“I knew they were go­ing to kill her off, but they didn’t want my in­put. An­drea, who plays An­nie, knew about it, too, and it was up­set­ting in some ways. I think it helped to bring about the end, but it had been a good series.”

He adds: “I thought Stephen was ex­cel­lent as Banks, when I got used to the idea of him not par­tic­u­larly look­ing like my idea of the char­ac­ter. And An­drea was great as An­nie.

“There were so many books that they hadn’t done. But one of the prob­lems was that the plots were too com­plex.”

Robin­son (68) writes a book a year, but hasn’t aged Banks in the same time­frame. The de­tec­tive is older, but not 30 years older (the first Banks novel was pub­lished 31 years ago). Yet he has changed over the years.

“Things have changed in his life, cases have af­fected him. He’s be­come per­haps more philo­soph­i­cal, more me­lan­choly. His kids have left home, he’s split up with his wife. He’s be­come a bit more iso­lated and more a lonely char­ac­ter. He’s less gre­gar­i­ous than he was in the ear­lier books.”

Set­ting your books in the Fifties, you’ve just got an old hand­set phone and type­writer

When in the UK, Robin­son loves catch­ing up with friends and get­ting a blast of the York­shire Dales. He of­ten bumps into pals, in­clud­ing Ian Rankin, Michael Con­nolly, Mark Billing­ham and Ann Cleeves, on the crime writ­ing fes­ti­val cir­cuit.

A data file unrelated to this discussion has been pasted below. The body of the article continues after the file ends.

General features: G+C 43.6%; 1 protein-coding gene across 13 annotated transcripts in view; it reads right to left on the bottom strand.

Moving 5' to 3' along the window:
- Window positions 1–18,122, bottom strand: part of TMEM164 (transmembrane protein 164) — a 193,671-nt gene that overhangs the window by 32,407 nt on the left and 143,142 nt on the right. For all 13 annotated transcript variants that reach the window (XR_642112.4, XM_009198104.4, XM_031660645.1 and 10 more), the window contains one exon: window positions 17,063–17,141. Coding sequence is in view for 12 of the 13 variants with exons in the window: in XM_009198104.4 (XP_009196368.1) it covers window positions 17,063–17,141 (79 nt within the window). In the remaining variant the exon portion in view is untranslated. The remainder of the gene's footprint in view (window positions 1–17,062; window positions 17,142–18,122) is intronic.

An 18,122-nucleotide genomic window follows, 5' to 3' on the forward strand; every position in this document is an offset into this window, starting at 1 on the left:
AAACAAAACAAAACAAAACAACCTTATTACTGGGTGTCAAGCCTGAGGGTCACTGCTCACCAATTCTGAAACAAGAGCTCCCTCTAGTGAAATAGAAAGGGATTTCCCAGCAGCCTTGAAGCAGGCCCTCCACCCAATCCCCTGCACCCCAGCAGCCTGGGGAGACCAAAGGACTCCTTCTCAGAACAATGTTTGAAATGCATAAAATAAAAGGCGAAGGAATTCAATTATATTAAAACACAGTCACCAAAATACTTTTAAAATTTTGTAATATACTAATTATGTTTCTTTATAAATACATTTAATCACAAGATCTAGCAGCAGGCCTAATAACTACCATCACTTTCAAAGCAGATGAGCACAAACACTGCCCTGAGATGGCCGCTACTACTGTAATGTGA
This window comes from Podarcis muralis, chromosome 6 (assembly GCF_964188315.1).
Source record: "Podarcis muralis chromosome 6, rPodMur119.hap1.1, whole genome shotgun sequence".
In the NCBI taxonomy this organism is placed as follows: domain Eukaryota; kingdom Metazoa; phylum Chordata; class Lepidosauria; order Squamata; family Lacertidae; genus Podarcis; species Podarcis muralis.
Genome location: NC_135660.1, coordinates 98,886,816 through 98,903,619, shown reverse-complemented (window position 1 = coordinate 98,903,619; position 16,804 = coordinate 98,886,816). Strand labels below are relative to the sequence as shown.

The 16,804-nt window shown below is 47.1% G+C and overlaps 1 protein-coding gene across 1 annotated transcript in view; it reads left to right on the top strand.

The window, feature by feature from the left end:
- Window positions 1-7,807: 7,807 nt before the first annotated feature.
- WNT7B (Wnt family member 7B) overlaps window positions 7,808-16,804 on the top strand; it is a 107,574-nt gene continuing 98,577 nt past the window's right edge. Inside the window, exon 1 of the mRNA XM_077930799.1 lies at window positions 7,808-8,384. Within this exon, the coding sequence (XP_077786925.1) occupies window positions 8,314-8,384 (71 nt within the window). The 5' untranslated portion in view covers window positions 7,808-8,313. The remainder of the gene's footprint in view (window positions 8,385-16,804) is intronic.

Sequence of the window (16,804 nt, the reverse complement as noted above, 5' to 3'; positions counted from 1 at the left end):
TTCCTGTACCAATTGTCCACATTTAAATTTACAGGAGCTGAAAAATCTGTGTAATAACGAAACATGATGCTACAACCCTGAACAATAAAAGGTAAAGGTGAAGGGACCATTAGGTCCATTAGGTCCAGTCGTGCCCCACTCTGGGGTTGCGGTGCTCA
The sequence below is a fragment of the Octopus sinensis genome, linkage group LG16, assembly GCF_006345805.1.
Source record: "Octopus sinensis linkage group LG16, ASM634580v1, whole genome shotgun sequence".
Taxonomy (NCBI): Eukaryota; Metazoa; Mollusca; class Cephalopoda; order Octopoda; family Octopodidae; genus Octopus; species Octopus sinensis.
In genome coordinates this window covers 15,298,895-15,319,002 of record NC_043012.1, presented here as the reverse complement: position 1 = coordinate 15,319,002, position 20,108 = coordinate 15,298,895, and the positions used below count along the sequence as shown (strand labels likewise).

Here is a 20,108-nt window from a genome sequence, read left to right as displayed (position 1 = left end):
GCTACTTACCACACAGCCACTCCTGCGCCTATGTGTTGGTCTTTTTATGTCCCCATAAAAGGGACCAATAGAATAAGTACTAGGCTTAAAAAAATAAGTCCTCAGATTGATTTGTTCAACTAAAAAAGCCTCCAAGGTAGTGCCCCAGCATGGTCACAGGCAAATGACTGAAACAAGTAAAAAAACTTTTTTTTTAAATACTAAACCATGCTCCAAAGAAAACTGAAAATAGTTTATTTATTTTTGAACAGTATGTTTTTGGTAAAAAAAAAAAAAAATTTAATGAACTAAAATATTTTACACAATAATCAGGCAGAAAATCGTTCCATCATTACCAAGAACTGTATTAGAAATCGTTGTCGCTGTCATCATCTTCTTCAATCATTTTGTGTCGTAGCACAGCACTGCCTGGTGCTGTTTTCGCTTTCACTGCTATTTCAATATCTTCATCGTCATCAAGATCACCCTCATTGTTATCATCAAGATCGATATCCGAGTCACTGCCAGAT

“We don’t talk about crime, we just com­plain about pub­lish­ers,” he says with a chuckle.

He says he watches too much tele­vi­sion and keeps abreast of crime drama — he loved Happy Val­ley and Line Of Duty — and when he’s writ­ing his thrillers, some­times he spooks him­self.

“Writ­ing Af­ter­math was one of the spook­i­est ones, re­search­ing the killer cou­ples like the Wests and (Ian) Brady and (Myra) Hind­ley and try­ing to as­sume that per­spec­tive to some ex­tent.

“Part of the rea­son for writ­ing that kind of book is maybe to try and make sense of how those things can hap­pen and I don’t think that I did — I don’t think I ever made sense of it. But you can scare yourself some­times, in the sense that you can give yourself a few bad dreams.”

But his big­gest fears at the mo­ment don’t con­cern the type of crime he writes about.

“My big­gest fears are po­lit­i­cal, in the sense of Trump and some of the Euro­pean pop­ulist gov­ern­ments, the Right-wing pop­ulist gov­ern­ments that we’re get­ting.

“In Canada, we’re fairly lucky. Cana­di­ans are pretty mod­er­ate. Canada’s a good coun­try to grow up in. I think cer­tainly, I fear less for my grand­daugh­ter grow­ing up there than I would if she were in the United States, be­cause it’s a less dan­ger­ous so­ci­ety.”

For now, he has no in­ten­tion of re­turn­ing to the UK per­ma­nently, or of re­tir­ing. Com­plet­ing the tril­ogy will take at least an­other cou­ple of years, he reck­ons.

“Writ­ers don’t usu­ally re­tire, do they? I’ve still got a way to go to that and, as long as I can do it, I’ll keep on do­ing it.”

Crime saga: Stephen

Tomp­kin­son with Caro­line Catz in the TV adap­ta­tion of DCI Banks. Left (top) Fred and Rose West, and

Myra Hind­ley

En­dur­ing suc­cess: Peter Robin­son has just pub­lished the open­ing book in his first DCI Banks tril­ogy

Care­less Love by Peter Robin­son is pub­lished by Hod­der & Stoughton, priced £20